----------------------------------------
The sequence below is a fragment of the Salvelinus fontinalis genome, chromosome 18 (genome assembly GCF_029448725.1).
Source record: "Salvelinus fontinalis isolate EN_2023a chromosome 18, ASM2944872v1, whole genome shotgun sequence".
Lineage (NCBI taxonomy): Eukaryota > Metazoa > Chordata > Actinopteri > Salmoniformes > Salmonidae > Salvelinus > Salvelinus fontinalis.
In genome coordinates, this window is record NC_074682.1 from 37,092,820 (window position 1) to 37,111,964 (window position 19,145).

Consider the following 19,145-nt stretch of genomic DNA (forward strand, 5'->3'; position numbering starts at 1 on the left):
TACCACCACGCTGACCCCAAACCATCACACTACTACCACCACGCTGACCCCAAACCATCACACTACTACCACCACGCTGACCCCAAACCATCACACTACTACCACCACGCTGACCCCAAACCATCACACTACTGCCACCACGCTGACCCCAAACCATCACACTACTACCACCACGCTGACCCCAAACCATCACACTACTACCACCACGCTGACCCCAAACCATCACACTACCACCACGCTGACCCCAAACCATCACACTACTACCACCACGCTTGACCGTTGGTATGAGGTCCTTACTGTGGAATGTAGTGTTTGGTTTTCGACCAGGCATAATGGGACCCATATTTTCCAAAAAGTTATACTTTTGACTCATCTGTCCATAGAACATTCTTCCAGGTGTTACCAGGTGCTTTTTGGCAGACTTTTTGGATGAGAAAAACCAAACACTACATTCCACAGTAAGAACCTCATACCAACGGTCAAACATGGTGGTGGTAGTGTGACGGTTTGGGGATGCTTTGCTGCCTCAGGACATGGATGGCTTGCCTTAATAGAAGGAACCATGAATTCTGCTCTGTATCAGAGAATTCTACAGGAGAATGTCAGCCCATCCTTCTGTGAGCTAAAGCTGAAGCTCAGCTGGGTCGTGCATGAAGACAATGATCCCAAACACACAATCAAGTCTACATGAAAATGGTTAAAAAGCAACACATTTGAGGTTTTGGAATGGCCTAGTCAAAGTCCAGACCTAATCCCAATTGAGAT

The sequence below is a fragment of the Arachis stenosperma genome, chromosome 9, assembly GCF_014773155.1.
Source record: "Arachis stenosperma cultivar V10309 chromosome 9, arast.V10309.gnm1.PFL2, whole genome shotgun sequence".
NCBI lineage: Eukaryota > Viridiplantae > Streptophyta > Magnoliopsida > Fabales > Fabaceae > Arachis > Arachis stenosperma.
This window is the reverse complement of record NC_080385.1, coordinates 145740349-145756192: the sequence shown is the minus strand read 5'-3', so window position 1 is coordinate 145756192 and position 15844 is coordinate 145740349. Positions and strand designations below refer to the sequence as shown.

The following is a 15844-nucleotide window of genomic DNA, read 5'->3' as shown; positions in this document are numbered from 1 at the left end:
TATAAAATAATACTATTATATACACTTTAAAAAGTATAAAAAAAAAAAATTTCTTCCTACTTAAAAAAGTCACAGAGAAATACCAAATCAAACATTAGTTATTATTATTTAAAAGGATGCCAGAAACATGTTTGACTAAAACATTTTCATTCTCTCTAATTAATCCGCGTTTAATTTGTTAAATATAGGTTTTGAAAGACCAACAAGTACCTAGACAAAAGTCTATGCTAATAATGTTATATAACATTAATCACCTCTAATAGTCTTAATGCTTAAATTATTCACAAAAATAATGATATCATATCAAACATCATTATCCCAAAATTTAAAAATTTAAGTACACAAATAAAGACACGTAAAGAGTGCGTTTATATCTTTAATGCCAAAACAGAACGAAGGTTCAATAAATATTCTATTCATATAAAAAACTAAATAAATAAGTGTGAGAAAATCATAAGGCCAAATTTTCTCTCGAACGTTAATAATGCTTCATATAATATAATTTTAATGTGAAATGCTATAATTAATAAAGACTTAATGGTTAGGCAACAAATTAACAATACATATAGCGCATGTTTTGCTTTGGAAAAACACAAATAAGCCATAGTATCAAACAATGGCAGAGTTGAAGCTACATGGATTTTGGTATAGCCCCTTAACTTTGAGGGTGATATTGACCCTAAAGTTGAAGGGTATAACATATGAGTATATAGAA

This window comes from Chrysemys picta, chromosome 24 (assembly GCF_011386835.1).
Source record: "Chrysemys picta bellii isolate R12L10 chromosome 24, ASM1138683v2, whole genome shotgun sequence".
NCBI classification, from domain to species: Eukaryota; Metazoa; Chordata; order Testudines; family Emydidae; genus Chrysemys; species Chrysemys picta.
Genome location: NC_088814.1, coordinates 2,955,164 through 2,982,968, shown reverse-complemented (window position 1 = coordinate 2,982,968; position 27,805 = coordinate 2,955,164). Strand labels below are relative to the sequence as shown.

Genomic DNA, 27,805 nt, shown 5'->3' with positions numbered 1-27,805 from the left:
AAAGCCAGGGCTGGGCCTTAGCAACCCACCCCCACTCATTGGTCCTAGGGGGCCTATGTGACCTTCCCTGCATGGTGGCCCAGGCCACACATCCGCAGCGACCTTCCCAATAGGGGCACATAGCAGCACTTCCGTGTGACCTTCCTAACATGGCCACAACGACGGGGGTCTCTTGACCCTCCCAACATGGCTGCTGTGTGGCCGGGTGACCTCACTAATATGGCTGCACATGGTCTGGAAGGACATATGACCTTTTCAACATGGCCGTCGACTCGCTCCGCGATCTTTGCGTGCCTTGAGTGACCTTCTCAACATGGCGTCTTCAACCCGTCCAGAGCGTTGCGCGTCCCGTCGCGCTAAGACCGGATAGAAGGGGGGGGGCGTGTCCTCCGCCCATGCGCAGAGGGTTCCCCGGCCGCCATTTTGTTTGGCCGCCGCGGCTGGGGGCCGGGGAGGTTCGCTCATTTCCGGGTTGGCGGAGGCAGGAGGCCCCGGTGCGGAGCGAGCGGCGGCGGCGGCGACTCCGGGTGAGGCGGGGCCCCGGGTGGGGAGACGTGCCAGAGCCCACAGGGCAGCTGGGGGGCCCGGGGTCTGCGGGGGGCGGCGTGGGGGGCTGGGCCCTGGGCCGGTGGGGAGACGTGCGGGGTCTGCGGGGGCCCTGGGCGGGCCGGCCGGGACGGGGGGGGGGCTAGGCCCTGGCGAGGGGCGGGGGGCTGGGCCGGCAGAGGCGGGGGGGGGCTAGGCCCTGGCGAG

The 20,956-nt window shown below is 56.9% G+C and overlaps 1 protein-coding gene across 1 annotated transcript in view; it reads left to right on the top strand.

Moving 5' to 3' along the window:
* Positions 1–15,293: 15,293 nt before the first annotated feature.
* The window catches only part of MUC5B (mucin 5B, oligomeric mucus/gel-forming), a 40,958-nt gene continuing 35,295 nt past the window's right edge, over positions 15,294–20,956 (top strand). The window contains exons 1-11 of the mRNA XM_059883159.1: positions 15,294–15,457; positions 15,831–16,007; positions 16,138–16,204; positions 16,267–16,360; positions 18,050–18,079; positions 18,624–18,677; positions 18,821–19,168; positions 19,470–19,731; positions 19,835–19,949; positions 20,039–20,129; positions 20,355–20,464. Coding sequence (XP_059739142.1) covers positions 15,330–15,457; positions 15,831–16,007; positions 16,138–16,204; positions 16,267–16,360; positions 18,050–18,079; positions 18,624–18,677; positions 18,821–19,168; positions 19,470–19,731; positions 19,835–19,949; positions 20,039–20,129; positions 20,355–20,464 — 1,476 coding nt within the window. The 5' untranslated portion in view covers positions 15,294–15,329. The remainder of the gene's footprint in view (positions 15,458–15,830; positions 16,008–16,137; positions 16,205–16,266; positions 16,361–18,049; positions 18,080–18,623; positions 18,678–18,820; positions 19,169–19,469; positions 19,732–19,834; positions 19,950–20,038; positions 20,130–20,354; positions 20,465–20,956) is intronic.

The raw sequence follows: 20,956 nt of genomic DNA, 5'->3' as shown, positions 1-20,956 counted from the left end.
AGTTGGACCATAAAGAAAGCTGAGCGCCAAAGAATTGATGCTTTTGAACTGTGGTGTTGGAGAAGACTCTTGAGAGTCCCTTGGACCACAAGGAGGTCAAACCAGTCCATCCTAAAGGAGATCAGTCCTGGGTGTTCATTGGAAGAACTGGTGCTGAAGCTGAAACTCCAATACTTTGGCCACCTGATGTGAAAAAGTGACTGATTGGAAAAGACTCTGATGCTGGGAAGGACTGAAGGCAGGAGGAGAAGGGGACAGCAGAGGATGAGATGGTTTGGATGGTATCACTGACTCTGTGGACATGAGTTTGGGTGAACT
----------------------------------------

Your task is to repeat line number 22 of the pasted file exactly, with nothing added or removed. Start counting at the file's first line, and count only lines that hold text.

* The window catches only part of MUC5B (mucin 5B, oligomeric mucus/gel-forming), a 40,958-nt gene continuing 35,295 nt past the window's right edge, over positions 15,294–20,956 (top strand). The window contains exons 1-11 of the mRNA XM_059883159.1: positions 15,294–15,457; positions 15,831–16,007; positions 16,138–16,204; positions 16,267–16,360; positions 18,050–18,079; positions 18,624–18,677; positions 18,821–19,168; positions 19,470–19,731; positions 19,835–19,949; positions 20,039–20,129; positions 20,355–20,464. Coding sequence (XP_059739142.1) covers positions 15,330–15,457; positions 15,831–16,007; positions 16,138–16,204; positions 16,267–16,360; positions 18,050–18,079; positions 18,624–18,677; positions 18,821–19,168; positions 19,470–19,731; positions 19,835–19,949; positions 20,039–20,129; positions 20,355–20,464 — 1,476 coding nt within the window. The 5' untranslated portion in view covers positions 15,294–15,329. The remainder of the gene's footprint in view (positions 15,458–15,830; positions 16,008–16,137; positions 16,205–16,266; positions 16,361–18,049; positions 18,080–18,623; positions 18,678–18,820; positions 19,169–19,469; positions 19,732–19,834; positions 19,950–20,038; positions 20,130–20,354; positions 20,465–20,956) is intronic.